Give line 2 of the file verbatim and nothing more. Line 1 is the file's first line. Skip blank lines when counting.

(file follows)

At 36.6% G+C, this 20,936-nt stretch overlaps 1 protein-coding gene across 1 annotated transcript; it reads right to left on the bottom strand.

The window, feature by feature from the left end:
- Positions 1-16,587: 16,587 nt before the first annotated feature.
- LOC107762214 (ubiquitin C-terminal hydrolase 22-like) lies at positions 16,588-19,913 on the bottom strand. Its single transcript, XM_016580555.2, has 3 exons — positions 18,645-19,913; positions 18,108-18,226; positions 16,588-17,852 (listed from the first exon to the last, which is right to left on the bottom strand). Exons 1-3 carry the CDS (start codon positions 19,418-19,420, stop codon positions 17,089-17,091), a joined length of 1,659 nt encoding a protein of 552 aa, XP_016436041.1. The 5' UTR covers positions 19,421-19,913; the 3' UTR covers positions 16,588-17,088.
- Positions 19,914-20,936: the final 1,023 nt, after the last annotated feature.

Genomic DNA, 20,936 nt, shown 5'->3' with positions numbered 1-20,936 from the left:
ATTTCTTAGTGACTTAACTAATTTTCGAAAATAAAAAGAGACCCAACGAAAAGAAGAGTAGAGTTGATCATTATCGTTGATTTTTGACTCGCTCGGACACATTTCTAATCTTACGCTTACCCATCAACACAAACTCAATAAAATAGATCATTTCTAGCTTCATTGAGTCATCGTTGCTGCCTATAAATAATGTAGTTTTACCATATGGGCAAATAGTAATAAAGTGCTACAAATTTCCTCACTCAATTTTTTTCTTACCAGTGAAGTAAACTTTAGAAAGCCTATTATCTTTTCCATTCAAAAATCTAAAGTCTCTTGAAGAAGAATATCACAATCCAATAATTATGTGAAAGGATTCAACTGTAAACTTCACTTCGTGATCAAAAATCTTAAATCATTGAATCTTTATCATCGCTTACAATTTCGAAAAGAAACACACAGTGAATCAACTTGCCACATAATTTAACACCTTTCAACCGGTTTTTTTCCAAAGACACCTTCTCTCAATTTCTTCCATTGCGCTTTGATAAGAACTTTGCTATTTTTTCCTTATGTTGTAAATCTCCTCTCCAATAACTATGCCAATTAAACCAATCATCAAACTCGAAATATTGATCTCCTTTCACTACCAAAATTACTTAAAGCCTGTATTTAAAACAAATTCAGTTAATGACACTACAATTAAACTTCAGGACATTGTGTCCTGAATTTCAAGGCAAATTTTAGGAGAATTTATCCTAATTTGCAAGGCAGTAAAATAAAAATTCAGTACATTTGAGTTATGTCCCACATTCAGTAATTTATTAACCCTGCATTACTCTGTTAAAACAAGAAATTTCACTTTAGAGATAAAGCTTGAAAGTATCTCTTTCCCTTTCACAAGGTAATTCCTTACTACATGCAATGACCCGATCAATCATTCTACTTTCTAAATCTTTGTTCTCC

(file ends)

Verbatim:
The window, feature by feature from the left end: